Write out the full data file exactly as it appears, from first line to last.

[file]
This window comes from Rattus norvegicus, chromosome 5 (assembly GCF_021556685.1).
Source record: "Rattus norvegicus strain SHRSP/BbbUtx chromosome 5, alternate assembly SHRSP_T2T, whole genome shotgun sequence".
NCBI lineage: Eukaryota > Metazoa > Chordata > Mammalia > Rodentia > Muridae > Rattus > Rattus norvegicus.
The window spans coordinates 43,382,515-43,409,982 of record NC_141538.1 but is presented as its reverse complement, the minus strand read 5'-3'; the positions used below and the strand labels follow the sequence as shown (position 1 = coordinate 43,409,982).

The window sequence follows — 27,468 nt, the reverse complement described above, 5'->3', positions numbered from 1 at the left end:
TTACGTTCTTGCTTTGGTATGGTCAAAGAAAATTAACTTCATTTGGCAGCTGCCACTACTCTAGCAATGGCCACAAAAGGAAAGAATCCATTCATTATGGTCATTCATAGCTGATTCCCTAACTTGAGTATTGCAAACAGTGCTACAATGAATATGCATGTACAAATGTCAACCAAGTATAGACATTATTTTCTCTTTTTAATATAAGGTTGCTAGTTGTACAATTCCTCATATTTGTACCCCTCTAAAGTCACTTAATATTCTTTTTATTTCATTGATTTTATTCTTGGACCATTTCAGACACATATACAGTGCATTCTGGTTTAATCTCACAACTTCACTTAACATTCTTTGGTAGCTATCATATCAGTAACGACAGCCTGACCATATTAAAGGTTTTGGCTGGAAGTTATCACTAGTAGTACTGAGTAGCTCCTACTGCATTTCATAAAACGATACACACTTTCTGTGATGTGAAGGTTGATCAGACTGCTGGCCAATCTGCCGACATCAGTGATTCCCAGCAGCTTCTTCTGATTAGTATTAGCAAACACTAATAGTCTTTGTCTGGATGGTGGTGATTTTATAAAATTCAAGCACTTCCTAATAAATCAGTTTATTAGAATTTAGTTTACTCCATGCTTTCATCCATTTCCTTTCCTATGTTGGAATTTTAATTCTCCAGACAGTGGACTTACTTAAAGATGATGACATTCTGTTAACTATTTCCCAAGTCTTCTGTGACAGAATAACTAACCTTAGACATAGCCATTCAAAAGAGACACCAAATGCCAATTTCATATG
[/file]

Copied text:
This window comes from Rattus norvegicus, chromosome 5 (assembly GCF_021556685.1).
Source record: "Rattus norvegicus strain SHRSP/BbbUtx chromosome 5, alternate assembly SHRSP_T2T, whole genome shotgun sequence".
NCBI lineage: Eukaryota > Metazoa > Chordata > Mammalia > Rodentia > Muridae > Rattus > Rattus norvegicus.
The window spans coordinates 43,382,515-43,409,982 of record NC_141538.1 but is presented as its reverse complement, the minus strand read 5'-3'; the positions used below and the strand labels follow the sequence as shown (position 1 = coordinate 43,409,982).

The window sequence follows — 27,468 nt, the reverse complement described above, 5'->3', positions numbered from 1 at the left end:
TTACGTTCTTGCTTTGGTATGGTCAAAGAAAATTAACTTCATTTGGCAGCTGCCACTACTCTAGCAATGGCCACAAAAGGAAAGAATCCATTCATTATGGTCATTCATAGCTGATTCCCTAACTTGAGTATTGCAAACAGTGCTACAATGAATATGCATGTACAAATGTCAACCAAGTATAGACATTATTTTCTCTTTTTAATATAAGGTTGCTAGTTGTACAATTCCTCATATTTGTACCCCTCTAAAGTCACTTAATATTCTTTTTATTTCATTGATTTTATTCTTGGACCATTTCAGACACATATACAGTGCATTCTGGTTTAATCTCACAACTTCACTTAACATTCTTTGGTAGCTATCATATCAGTAACGACAGCCTGACCATATTAAAGGTTTTGGCTGGAAGTTATCACTAGTAGTACTGAGTAGCTCCTACTGCATTTCATAAAACGATACACACTTTCTGTGATGTGAAGGTTGATCAGACTGCTGGCCAATCTGCCGACATCAGTGATTCCCAGCAGCTTCTTCTGATTAGTATTAGCAAACACTAATAGTCTTTGTCTGGATGGTGGTGATTTTATAAAATTCAAGCACTTCCTAATAAATCAGTTTATTAGAATTTAGTTTACTCCATGCTTTCATCCATTTCCTTTCCTATGTTGGAATTTTAATTCTCCAGACAGTGGACTTACTTAAAGATGATGACATTCTGTTAACTATTTCCCAAGTCTTCTGTGACAGAATAACTAACCTTAGACATAGCCATTCAAAAGAGACACCAAATGCCAATTTCATATG